Taslima writes about women working in factories in Bangladesh for nowhere near enough pay.
It was around 1993 when some women working in Bangladesh’s garment factories used to come visit me. The problems they faced at that time were less wages, long and extra hours of work, no transport back home, no matter how late at night it may be, absence of maternity leave, and to top it all, sexual harassment. Today, 22 years on, the problems remain just as acute. The same poverty, the same abysmal work conditions, the same low wages and the same rampant sexual harassment. Occasionally, we come across news of how there was a fire in some factory and several women succumbed to it.
And all these years later, she goes on, nothing is better.
A majority of workers in these factories are women, and therefore, largely neglected by the nation’s lawmakers. If the country understood the worth of this workforce, it would have created a better working environment for them. But what it has inflicted upon them is a labyrinth of lies and deceit, completely setting aside all international labour laws. MisogyBangladesh has, in fact, honed its skills in keeping its women in the worst possible scenario.
People like to have an underclass it can exploit for cheap labor.
There is no benevolent attitude in offering employment to women, instead, the attitude is that of looking at women as “cheap objectified subjects” rather than as human beings. These women cannot ask for better, more humane conditions of employment, but can be forced to work ungodly hours to suit their masters’ needs. The idea of labour is the means to an end. If there is death along the way, there is always more cheap labour available to fill the space.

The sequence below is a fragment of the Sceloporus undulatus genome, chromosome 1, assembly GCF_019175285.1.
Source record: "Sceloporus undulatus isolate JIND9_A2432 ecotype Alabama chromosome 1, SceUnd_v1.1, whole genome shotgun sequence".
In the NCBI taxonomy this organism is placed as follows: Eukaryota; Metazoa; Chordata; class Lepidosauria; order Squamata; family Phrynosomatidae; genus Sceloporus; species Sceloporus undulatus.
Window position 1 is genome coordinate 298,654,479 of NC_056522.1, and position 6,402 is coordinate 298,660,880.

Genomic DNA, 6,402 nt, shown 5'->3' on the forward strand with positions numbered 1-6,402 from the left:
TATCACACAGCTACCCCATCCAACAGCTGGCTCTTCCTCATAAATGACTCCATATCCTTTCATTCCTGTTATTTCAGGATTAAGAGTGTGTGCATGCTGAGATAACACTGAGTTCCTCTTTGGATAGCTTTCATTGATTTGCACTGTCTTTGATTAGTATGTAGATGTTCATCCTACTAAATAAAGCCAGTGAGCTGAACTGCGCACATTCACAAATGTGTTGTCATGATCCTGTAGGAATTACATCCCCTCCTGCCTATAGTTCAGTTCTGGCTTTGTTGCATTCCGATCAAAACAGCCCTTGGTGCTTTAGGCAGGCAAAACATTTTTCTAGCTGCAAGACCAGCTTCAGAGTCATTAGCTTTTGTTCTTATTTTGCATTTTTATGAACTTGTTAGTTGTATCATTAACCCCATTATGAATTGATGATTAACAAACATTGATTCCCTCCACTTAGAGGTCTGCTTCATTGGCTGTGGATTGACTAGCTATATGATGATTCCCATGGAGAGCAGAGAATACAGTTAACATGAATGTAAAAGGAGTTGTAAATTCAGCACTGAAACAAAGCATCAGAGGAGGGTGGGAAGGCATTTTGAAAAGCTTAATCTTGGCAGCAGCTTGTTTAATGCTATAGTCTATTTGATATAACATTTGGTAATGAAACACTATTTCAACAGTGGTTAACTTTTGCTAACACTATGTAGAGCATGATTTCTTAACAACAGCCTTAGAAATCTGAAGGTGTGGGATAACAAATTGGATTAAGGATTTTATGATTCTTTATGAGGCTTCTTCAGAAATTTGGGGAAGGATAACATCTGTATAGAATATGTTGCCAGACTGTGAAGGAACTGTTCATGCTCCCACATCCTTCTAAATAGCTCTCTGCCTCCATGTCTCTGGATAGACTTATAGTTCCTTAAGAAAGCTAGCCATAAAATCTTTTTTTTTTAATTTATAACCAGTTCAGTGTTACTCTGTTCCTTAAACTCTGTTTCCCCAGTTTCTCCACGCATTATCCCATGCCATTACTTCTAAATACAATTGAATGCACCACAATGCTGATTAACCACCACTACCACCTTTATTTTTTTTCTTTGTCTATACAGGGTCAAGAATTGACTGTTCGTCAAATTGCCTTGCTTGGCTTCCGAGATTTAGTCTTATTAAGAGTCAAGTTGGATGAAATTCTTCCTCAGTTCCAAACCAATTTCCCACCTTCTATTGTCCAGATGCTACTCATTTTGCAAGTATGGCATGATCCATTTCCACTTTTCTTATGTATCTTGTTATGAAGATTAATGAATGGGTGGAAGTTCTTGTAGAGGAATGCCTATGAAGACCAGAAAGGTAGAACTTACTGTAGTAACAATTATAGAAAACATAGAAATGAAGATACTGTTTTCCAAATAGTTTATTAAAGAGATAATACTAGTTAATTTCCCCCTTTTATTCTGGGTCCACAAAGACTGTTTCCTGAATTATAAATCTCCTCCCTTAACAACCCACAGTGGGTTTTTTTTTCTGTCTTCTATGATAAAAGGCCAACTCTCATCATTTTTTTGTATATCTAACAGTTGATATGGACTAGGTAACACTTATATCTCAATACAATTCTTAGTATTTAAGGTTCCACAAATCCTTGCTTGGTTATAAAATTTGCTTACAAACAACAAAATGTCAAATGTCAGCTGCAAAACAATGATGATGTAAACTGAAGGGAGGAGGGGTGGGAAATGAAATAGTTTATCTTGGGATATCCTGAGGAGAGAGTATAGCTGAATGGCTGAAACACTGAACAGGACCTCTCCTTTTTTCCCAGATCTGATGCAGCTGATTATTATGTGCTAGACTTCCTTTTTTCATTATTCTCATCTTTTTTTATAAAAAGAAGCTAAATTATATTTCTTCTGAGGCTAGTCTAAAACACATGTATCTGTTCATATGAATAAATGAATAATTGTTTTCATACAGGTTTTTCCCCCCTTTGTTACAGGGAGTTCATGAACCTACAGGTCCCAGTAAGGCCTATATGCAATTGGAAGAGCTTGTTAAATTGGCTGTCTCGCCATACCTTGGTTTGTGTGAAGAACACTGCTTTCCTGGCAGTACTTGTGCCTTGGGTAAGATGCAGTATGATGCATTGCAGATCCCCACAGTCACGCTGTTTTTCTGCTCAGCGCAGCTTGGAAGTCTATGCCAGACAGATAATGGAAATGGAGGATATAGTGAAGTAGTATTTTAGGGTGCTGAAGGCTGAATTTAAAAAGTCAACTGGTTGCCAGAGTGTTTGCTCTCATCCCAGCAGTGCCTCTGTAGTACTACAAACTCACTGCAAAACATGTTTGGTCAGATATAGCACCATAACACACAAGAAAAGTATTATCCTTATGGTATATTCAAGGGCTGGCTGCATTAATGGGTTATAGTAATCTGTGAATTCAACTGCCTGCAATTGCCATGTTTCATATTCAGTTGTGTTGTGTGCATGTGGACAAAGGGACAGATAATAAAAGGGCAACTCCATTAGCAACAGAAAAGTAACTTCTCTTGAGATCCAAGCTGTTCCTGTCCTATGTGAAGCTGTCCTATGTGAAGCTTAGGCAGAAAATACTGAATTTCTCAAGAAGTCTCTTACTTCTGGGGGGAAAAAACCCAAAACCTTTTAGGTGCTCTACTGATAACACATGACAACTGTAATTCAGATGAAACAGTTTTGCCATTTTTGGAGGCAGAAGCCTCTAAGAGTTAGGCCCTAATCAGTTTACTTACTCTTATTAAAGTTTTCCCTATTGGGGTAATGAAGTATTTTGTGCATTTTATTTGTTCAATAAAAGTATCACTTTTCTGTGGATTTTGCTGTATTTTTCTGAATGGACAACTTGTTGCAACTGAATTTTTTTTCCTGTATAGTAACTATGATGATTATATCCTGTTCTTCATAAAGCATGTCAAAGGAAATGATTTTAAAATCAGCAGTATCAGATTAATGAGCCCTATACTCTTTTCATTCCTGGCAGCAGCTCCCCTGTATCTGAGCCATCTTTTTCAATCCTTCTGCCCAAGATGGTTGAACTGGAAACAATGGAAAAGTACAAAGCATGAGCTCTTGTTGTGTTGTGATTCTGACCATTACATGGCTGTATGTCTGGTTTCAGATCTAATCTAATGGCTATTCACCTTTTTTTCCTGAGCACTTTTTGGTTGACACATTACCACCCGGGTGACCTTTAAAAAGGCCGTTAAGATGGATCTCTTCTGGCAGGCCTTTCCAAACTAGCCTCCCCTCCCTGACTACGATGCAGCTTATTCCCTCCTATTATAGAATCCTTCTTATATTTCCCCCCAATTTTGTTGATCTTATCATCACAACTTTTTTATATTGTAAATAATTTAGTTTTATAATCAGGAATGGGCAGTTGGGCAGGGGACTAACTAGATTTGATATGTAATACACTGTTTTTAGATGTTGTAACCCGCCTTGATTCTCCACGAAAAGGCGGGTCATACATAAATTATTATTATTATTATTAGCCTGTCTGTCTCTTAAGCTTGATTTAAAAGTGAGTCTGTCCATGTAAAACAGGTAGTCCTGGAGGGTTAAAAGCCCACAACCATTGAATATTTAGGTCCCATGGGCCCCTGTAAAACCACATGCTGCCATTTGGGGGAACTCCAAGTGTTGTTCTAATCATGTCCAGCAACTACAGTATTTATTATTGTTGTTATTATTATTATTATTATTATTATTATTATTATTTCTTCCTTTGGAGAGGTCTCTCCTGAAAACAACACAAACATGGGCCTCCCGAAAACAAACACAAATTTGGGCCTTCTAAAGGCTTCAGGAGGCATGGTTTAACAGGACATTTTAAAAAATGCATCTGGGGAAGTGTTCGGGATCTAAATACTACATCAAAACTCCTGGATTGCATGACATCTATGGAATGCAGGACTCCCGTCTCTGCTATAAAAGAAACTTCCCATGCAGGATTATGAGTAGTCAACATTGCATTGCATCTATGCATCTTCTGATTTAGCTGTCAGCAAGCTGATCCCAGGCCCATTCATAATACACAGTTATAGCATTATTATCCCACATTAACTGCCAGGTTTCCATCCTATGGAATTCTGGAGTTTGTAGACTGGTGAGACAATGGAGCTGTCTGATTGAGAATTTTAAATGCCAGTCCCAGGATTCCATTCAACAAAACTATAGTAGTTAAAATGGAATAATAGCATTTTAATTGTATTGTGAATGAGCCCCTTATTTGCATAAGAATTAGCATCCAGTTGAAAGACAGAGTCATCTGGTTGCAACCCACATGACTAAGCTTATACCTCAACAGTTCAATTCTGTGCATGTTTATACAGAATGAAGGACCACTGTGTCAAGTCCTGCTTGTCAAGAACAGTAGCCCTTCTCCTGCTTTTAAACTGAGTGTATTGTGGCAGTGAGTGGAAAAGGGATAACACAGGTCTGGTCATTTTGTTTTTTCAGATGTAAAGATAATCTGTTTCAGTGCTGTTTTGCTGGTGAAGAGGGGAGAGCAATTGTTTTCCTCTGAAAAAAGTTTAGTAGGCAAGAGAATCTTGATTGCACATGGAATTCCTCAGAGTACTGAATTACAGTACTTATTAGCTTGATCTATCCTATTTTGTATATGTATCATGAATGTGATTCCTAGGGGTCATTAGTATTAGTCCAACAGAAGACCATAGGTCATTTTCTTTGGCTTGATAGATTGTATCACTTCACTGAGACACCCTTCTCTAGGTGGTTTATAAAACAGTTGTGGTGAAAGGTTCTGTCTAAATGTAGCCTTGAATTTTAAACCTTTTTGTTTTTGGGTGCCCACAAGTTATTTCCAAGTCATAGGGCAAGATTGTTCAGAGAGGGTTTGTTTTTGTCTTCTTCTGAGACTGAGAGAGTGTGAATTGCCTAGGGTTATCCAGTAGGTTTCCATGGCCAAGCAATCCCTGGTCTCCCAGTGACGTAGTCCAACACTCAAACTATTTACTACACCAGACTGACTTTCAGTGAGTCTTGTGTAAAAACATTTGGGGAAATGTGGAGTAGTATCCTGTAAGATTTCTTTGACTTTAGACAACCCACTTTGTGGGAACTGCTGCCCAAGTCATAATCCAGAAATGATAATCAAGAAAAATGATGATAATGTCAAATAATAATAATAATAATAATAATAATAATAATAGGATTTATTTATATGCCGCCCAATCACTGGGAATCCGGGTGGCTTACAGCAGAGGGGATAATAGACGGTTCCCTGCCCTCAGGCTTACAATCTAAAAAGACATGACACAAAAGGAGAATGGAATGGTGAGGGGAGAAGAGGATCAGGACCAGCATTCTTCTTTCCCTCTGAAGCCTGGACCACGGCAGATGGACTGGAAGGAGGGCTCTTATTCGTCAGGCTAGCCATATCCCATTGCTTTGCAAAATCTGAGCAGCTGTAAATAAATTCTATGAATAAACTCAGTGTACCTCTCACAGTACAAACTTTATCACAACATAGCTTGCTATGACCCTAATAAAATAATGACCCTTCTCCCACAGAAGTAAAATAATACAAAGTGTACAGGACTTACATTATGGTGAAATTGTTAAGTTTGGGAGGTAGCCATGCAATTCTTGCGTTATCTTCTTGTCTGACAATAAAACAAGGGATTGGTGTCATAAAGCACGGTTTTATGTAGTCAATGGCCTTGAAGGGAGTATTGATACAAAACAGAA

Women are an underclass, Taslima points out; that makes them all the more exploitable.
What we first need to do is to get rid of such anti-women myths. If not, these will further fuel the gender bias that has become so predominant in society. To cure any illness, we must first eradicate its cause, else it will always lurk behind the shadows bidding its time.
About half the world’s population consists of women. If such a force is considered to be weak, denied the opportunities they are entitled to, and their contributions go unacknowledged, then it is matter of shame for the entire human race. As I have so often repeated, women are not meant only for household chores and sexual pleasure. They are more than capable of holding their own ground, and it is time to recognise that and demolish these demarcations of society, or suffer at our own peril on its outcome.
Sexism and racism and other ways of othering aren’t just harsh rhetoric, after all – they’re part of the mechanism of exploitation.